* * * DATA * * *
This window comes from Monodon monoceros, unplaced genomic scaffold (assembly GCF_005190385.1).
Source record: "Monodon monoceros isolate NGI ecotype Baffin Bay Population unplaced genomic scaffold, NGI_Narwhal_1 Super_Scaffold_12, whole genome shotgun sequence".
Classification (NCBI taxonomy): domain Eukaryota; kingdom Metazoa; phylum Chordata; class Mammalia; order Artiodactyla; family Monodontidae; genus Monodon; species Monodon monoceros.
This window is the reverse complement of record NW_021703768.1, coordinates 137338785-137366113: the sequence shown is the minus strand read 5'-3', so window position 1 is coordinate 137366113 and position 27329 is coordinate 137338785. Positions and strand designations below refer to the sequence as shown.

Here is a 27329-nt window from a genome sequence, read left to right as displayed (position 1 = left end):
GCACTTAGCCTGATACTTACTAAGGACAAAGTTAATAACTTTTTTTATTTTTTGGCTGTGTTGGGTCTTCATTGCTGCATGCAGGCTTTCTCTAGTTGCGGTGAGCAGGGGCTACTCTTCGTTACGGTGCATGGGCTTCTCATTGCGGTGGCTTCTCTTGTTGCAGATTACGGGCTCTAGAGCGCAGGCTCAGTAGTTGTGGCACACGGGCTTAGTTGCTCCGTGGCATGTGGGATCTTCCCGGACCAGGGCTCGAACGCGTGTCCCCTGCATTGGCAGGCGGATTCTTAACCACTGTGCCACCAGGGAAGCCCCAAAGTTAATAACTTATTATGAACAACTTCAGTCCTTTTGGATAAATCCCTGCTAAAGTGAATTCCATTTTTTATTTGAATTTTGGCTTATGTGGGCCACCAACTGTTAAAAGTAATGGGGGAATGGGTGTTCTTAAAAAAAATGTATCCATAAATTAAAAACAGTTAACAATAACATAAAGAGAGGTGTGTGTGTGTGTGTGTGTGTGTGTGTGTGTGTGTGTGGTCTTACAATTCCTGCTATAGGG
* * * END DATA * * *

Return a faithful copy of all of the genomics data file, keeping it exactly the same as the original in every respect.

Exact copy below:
This window comes from Monodon monoceros, unplaced genomic scaffold (assembly GCF_005190385.1).
Source record: "Monodon monoceros isolate NGI ecotype Baffin Bay Population unplaced genomic scaffold, NGI_Narwhal_1 Super_Scaffold_12, whole genome shotgun sequence".
Classification (NCBI taxonomy): domain Eukaryota; kingdom Metazoa; phylum Chordata; class Mammalia; order Artiodactyla; family Monodontidae; genus Monodon; species Monodon monoceros.
This window is the reverse complement of record NW_021703768.1, coordinates 137338785-137366113: the sequence shown is the minus strand read 5'-3', so window position 1 is coordinate 137366113 and position 27329 is coordinate 137338785. Positions and strand designations below refer to the sequence as shown.

Here is a 27329-nt window from a genome sequence, read left to right as displayed (position 1 = left end):
GCACTTAGCCTGATACTTACTAAGGACAAAGTTAATAACTTTTTTTATTTTTTGGCTGTGTTGGGTCTTCATTGCTGCATGCAGGCTTTCTCTAGTTGCGGTGAGCAGGGGCTACTCTTCGTTACGGTGCATGGGCTTCTCATTGCGGTGGCTTCTCTTGTTGCAGATTACGGGCTCTAGAGCGCAGGCTCAGTAGTTGTGGCACACGGGCTTAGTTGCTCCGTGGCATGTGGGATCTTCCCGGACCAGGGCTCGAACGCGTGTCCCCTGCATTGGCAGGCGGATTCTTAACCACTGTGCCACCAGGGAAGCCCCAAAGTTAATAACTTATTATGAACAACTTCAGTCCTTTTGGATAAATCCCTGCTAAAGTGAATTCCATTTTTTATTTGAATTTTGGCTTATGTGGGCCACCAACTGTTAAAAGTAATGGGGGAATGGGTGTTCTTAAAAAAAATGTATCCATAAATTAAAAACAGTTAACAATAACATAAAGAGAGGTGTGTGTGTGTGTGTGTGTGTGTGTGTGTGTGTGTGTGGTCTTACAATTCCTGCTATAGGG